Averting the rolling danger
Some people are afraid to travel by lift, but the self-evident trip on the escalator is far more dangerous, warn Dekra experts.
“There are regular accidents with severe injuries on escalators in stations, department stores and airports,” reported Dirk Blettermann, Dekra expert for lifts and escalators. According to estimates, more incidents occur on escalators and moving pavements than in lifts.
Small children are at risk
Dangers arise on escalators when loose objects, such as open shoelaces, scarves, pullovers or long hair get trapped when the steps begin to move. Small children in particular are at risk on escalators. In the event of falls or playing on the steps, fingers can be crushed or get trapped with hair, clothes or shoes.
“That is why it’s important to keep a hold on small children or take them on your arm,” according to Blettermann. “Due to the great risk of getting trapped in the stairs, no playing, running, pushing or climbing is allowed.”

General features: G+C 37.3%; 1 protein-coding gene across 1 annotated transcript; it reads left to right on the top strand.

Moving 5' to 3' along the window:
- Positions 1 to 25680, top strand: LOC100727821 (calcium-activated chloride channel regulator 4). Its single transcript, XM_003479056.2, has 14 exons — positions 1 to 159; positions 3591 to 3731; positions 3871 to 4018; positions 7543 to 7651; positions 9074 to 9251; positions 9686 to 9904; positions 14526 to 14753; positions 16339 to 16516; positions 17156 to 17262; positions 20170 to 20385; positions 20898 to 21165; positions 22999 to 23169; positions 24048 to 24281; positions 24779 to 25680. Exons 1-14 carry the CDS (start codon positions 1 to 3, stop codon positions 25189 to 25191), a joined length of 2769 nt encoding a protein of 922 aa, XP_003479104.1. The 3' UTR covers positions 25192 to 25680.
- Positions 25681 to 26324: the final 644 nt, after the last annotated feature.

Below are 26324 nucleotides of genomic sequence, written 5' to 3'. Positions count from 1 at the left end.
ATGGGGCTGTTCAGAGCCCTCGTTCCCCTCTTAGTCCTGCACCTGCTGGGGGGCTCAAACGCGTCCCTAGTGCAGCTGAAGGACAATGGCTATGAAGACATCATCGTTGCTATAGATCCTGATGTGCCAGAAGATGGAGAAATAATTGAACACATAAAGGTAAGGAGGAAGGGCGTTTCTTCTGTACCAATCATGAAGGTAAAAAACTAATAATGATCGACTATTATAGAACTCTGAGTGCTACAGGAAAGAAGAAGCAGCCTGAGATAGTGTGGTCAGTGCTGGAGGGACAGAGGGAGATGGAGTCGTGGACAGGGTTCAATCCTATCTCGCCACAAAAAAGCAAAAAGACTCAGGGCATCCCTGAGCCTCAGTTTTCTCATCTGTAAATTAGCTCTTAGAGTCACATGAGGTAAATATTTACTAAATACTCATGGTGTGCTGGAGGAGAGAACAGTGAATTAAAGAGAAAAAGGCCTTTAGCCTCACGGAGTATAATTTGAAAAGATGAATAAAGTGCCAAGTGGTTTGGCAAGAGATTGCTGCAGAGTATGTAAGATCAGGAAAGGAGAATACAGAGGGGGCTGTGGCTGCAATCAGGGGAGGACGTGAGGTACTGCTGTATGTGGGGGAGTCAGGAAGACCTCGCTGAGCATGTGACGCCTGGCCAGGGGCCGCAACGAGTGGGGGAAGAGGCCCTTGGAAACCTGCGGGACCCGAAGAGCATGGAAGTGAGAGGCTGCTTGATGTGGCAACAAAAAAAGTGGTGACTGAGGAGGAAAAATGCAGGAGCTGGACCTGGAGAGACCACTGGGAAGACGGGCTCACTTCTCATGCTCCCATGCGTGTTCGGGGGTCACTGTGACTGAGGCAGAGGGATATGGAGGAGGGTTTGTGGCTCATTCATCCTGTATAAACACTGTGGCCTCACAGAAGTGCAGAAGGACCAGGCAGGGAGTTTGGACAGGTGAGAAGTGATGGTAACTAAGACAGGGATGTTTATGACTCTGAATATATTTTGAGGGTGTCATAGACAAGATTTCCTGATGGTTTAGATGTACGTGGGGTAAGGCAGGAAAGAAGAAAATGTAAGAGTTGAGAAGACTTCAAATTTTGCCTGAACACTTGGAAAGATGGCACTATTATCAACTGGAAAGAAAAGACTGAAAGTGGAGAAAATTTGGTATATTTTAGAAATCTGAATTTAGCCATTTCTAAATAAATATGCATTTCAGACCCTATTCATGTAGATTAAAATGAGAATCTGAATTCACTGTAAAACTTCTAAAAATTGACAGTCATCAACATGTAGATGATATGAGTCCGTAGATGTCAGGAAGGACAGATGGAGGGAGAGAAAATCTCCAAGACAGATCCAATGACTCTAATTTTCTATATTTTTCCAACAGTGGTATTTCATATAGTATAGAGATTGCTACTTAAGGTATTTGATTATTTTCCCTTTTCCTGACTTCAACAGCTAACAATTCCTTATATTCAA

Paying attention to a secure stance
The risk is even greater for senior citizens. Since older people lose their balance more easily, they can fall and get trapped in the moving steps. Holding on well and paying attention to a secure stance is especially important for them. This applies especially to getting on and leaving the escalator or if the stairs suddenly start to move from a stop. Moreover, everyone should keep their feet at a distance from the sides and not let themselves be distracted by smartphones. And you should never get onto a blocked escalator.
At the top and bottom of all escalators there is a red emergency stop switch with which the escalator can be stopped; in the case of longer escalators there are also switches in-between.